Tapper to WH on Benghazi: So, wouldn’t it be President Obama who shot first and aimed later?

posted at 5:21 pm on October 10, 2012 by Erika Johnsen

If you’ll recall, in the immediate wake of the breaking news of the riots in Cairo and Benghazi in September, the biggest question on the mainstream media’s collective mind was not anything in the vein of, Is any of this related to terrorism and has the Obama administration adequately protected our security interests?, but rather, Did Mitt Romney get ahead of himself by issuing a statement that criticized the Obama administration’s handling of the situation?

President Obama ran with the media’s spin, positing on 60 Minutes that America doesn’t need a president who would “shoot first and ask questions later,” but given the ensuing fallout (from this-wasn’t-terrorism to this-was-clearly-terrorism, and what with sending out Ambassador Rice to paint a false narrative to the American people and deriding a “disgusting, reprehensible” internet video in front of the United Nations, etcetera)… wasn’t it maybe President Obama and his administration who actually jumped the gun on this whole thing? ABC reporter Jack Tapper put the question to White House press secretary Jay Carney this afternoon:

TAPPER: President Obama, shortly after the attack told “60 Minutes” that regarding Mitt Romney’s response to the attacks, specifically in Egypt, the president said that Romney has a tendency to “shoot first and aim later.” Given the fact that so much was made out of the video that apparently had absolutely nothing to do with the attack in Benghazi, that there wasn’t even a protest outside the Benghazi post, didn’t President Obama shoot first and aim later? …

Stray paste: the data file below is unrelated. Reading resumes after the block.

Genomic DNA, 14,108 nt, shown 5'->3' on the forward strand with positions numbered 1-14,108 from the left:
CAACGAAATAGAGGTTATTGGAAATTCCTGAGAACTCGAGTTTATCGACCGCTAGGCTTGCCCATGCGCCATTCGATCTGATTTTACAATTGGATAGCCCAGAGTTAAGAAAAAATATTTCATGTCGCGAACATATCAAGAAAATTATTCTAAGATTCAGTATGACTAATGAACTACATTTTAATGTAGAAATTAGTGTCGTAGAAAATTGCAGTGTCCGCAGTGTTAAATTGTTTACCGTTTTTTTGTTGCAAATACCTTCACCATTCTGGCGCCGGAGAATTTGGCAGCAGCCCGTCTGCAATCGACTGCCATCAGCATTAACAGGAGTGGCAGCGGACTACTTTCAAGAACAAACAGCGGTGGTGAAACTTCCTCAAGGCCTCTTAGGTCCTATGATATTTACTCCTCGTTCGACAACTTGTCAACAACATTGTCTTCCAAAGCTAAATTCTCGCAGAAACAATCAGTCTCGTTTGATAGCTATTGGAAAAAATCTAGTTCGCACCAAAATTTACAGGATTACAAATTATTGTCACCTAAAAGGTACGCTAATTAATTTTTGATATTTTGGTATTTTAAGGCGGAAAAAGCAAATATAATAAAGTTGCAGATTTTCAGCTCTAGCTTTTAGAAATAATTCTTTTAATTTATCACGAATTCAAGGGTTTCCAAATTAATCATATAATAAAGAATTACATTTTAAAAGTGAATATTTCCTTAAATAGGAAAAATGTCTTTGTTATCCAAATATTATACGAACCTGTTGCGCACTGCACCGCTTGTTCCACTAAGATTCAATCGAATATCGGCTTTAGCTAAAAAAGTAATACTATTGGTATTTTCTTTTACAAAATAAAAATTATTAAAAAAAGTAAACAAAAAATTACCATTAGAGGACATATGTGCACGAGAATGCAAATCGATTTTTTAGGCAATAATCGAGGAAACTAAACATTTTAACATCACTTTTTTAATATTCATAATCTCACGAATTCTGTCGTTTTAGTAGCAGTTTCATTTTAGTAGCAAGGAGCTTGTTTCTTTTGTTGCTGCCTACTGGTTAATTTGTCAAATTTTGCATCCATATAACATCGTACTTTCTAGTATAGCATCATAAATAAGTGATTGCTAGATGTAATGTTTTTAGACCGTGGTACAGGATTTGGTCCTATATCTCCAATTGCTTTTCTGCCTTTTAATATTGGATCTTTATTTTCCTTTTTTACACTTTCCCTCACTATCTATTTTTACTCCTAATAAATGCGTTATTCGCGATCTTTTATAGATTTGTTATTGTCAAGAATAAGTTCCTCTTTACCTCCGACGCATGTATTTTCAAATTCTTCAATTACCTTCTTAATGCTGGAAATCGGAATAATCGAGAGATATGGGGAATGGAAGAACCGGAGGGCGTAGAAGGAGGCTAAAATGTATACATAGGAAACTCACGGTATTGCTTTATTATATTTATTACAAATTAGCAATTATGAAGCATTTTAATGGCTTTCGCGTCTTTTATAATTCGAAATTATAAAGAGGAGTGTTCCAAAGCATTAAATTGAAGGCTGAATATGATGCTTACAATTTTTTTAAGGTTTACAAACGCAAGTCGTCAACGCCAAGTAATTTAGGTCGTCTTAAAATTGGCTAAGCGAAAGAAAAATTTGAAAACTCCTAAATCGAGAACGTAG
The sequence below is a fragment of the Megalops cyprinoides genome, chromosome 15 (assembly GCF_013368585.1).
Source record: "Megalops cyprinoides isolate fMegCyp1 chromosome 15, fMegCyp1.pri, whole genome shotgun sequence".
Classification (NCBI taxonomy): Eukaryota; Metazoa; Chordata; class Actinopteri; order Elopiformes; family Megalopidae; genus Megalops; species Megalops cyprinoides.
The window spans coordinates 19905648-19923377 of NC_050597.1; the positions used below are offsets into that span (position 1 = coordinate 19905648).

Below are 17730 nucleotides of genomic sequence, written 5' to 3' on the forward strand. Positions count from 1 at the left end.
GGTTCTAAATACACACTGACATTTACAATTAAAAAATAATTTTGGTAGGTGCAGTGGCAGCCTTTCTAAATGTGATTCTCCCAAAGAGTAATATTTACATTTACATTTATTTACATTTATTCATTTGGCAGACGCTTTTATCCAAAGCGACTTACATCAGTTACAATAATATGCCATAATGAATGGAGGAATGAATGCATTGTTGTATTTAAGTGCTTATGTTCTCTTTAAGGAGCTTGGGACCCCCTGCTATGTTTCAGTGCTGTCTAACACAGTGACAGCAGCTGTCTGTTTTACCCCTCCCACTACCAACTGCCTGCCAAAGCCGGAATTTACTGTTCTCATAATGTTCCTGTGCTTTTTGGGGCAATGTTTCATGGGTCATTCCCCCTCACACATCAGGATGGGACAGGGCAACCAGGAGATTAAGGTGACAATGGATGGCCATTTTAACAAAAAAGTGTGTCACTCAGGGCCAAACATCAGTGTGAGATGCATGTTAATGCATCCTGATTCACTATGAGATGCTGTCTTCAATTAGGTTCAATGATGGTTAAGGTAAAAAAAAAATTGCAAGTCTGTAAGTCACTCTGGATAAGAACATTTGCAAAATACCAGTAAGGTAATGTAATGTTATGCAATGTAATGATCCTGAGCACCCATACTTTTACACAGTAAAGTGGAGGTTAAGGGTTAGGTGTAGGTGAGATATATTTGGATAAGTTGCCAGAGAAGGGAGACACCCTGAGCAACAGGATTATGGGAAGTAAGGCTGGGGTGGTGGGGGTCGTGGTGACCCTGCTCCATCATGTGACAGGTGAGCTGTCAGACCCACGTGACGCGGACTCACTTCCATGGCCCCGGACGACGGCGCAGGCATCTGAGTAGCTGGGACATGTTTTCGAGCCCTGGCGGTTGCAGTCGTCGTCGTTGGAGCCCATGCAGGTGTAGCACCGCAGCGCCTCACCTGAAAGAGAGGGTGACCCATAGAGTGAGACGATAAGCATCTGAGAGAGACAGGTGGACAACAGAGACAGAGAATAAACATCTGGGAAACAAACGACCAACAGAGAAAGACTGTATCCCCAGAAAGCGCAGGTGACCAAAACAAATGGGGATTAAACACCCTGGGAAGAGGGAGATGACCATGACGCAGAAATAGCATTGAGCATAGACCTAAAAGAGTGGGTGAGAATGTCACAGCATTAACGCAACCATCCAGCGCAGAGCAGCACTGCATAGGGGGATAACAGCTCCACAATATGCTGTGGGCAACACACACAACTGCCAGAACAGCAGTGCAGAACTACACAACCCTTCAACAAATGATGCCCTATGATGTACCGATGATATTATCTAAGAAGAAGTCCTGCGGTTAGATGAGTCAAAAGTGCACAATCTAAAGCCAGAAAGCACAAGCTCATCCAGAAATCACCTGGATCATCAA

CARNEY: Right. I’m not disputing that there was a protest, but what we said at the time was that the intelligence community assessed that the attack began spontaneously following protests earlier that day at our embassy in Cairo, ok? Again, this is a moving picture, and people who, on the night of an attack, or the day after, claim they know all the facts without making clear that what we know is based on preliminary information aren’t being straight. In some cases trying to politicize a situation that should not be politicized.

Carney went on, implying that it was wrong for Mitt Romney to seize on the events in the Middle East without knowing all of the facts, but Tapper’s point was made. The term “hoisted with your own petard” springs to mind.

Fox News’ Ed Henry also got in a good exchange with Carney, in which Carney insisted, “I never said, I never said we don’t know if it’s terrorism.”

But, as BuzzFeed points out… that’s not exactly what the White House was saying in the immediate aftermath of the attack, was it? On September 14th, Carney told the press pool: “We don’t have and do not have concrete evidence to suggest this was not in reaction to the film.” I’m pretty sure this is what “mincing words” looks like:

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